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Myanmar monsoon threatens catastrophe for Rohingya

Rohingya Muslim
children gather at a camp for those displaced by violence, near Sittwe April
28, 2013. REUTERS/Damir Sagolj
 Author: Emma
Batha
Reuters
AlertNet:
May 10, 2013
LONDON (Thomson Reuters Foundation) – More than 125,000
Rohingya living in dire conditions after fleeing ethnic violence in western
Myanmar face a humanitarian catastrophe as the monsoon approaches, a rights
group has warned.
Death rates will rise in the coming months as rains swamp overcrowded
camps, increasing the risk of serious diseases including cholera, said Melanie
Teff, a senior advocate with Refugees International.
Teff, who has just returned from visiting the region, said Myanmar’s
government had run out of time to relocate people or build robust shelters
after repeatedly changing its plans.
“People are already dying because the appalling conditions they are living
in are making them ill, and this will be hugely exacerbated during the rainy
season,” Teff added.
“Water-borne diseases could have an enormous impact. There will be a
humanitarian catastrophe if people are not moved to higher ground.”
The rains – due in three weeks – will also make it harder for aid workers
to deliver water, food and other supplies to the camps in Rakhine state, Teff
said in an interview.
Some 140,000 people have been uprooted in the region following two
explosions of violence last year between Buddhist Rakhines and Muslim Rohingya
– described by rights groups as one of the most persecuted minorities in the
world.
Teff, who was accompanied on the trip by British MP Rushanara Ali, called
on the international community “to push for a clear plan for the rainy season
because lives are going to be lost”.
The United Nations says 69,000 people will be at very serious risk during
the monsoon season, which lasts until September. Most are living in flood-prone
camps near the shore or in former paddy fields.
Fears are particularly high for some 15,000 people living in makeshift
sites outside camps. They have no access to food aid, clean water or latrines
and have to defecate in the open.
“Many are living in straw huts or under pieces of tarpaulin. These people
are in a far worse situation than anyone I saw last year,” said Teff, whose
previous visit was in September.
Most of the displaced – 90-95 percent of them Rohingya – are living in
camps in Sittwe, Pauktaw and Myebon. Healthcare is minimal and malnutrition
rates are near emergency levels.
Teff, who will brief British government and U.N. officials following her trip,
said the Rohingya were desperate.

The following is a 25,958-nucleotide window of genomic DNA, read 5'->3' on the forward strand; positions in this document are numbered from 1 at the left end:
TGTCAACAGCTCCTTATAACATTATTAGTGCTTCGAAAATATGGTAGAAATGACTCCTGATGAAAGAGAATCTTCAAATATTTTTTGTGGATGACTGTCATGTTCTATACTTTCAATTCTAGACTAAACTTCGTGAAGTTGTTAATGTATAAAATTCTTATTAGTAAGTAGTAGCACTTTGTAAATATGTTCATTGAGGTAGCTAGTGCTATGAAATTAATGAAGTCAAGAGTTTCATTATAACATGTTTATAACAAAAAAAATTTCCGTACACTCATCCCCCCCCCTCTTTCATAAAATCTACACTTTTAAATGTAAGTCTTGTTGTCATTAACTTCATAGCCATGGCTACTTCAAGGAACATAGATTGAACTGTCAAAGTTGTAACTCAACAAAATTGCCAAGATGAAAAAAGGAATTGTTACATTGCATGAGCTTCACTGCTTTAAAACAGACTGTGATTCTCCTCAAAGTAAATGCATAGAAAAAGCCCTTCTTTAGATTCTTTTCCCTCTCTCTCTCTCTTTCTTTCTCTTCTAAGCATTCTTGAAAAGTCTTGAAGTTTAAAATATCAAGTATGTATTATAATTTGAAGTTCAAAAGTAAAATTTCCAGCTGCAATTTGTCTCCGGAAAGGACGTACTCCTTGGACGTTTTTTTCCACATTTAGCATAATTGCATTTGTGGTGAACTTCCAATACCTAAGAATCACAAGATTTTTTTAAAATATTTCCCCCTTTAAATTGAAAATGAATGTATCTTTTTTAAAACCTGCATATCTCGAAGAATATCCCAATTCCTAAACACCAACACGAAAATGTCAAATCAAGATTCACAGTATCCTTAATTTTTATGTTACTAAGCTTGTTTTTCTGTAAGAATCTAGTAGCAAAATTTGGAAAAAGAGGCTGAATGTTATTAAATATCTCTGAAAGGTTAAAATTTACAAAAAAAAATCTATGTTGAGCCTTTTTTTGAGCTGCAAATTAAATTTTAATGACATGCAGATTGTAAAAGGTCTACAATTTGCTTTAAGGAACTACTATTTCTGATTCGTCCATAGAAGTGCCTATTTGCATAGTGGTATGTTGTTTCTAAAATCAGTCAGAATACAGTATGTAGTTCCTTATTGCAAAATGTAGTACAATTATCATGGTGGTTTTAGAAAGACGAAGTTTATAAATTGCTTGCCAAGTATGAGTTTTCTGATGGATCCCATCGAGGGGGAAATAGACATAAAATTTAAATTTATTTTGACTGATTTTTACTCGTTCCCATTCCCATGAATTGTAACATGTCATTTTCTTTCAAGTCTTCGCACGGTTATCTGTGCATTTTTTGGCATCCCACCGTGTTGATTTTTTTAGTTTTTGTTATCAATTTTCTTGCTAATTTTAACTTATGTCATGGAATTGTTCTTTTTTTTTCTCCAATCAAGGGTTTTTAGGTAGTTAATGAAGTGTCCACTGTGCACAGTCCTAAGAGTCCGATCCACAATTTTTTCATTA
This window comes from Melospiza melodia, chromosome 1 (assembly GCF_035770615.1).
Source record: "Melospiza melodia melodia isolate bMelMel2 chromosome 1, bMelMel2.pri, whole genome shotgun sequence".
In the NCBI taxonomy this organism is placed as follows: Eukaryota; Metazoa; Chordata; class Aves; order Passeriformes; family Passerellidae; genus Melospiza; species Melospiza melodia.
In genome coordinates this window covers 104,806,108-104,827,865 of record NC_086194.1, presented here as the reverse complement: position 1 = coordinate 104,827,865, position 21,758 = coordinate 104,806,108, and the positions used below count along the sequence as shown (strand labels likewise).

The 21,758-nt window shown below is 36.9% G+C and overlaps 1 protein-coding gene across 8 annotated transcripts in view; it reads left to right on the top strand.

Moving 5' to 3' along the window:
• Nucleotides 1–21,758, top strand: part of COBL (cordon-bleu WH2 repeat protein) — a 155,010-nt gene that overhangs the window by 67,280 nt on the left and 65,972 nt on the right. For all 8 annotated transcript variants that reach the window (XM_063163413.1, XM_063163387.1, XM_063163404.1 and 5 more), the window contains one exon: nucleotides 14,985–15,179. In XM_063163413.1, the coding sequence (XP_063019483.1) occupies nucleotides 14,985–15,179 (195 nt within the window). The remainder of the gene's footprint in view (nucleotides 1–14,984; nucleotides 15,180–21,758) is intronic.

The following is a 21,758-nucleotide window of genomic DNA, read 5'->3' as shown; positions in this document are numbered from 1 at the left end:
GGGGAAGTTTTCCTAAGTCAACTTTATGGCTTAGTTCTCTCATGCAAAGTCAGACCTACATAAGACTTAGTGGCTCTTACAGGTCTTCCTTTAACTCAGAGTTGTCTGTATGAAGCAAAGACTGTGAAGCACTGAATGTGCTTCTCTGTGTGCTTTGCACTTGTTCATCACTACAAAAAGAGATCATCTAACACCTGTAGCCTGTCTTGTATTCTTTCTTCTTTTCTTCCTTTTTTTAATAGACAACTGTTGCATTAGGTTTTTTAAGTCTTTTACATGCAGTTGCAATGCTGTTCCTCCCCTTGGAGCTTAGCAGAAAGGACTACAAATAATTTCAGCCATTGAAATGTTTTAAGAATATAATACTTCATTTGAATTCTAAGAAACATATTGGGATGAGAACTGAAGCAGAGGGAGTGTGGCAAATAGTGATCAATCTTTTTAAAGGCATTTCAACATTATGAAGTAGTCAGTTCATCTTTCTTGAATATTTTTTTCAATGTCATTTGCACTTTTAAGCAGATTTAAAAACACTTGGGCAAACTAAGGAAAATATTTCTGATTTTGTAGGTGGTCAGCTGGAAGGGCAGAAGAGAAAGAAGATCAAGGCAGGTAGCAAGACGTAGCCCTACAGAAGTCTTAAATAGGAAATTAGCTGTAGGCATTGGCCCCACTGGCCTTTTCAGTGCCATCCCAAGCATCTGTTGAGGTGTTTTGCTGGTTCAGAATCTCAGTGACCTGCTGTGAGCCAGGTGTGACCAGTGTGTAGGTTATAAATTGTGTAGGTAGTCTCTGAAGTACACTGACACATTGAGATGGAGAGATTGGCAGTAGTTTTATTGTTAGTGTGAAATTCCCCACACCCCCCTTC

One widowed mother of six living in a camp at Pauktaw told her: “Our
relatives are dead. We are alive, but life is dead … Death is better than our
present life.”
An estimated 800,000 Rohingyas live in Myanmar, formerly called Burma, but
the government denies them citizenship, regarding them as illegal Bangladeshi
immigrants. Bangladesh does not recognise them as citizens either and they are
officially stateless.
AID BLOCKED
Teff said tensions were extremely high during her visit because officials
were trying to get the Rohingya to sign documents identifying them as Bengali.
“The Rohingya refused to sign. Stones were thrown. Shots were fired in the
air and we were told two children were hospitalised,” said Teff, who visited
the area two days after the April 26 confrontation.
“The community were very, very upset. They were saying, ‘We’re about to be
under water and they are coming round with forms asking us to sign that we are
Bengalis’. Why aren’t they focusing on the imminent humanitarian emergency.”
Unlike the displaced Rakhines, the Rohingya are not allowed to leave their
camps so they can no longer work and are reliant on aid.
But Teff said some Rakhine communities are blocking aid groups from helping
the Rohingya. The climate of fear is also making it hard for agencies to find
local staff to work for them.
The lack of healthcare is particularly serious. Teff said only one hospital
will treat Rohingya patients, the others have refused. The hospital has 12
segregated beds for the entire population.
She called on the World Health Organisation to urgently send a team to
Sittwe to coordinate healthcare and identify gaps.
Teff said Myanmar must come up with a plan to end the segregation between
the Rohingya and Rakhines, work towards reconciliation and extend citizenship
to the Rohingya.
Most Rohingya told Teff they would like to return to their homes if there
was protection.
One woman living in a makeshift site said: “If the government accepts us as
Rohingya we can go back, as then the government will give us security. If we go
back without security the Rakhines will kill us.”
But Teff strongly opposed a government proposal for boosting security by
expanding the NaSaKa border force, which she said had a terrible history of
abusing the Rohingya.
Teff also criticised the European Union for lifting sanctions on Myanmar
last month following a spate of democratic reforms in the former military
dictatorship.
“Removing any potential source of pressure is premature when the situation
has not been resolved for the Rohingya and has in fact gone backwards,” she
said.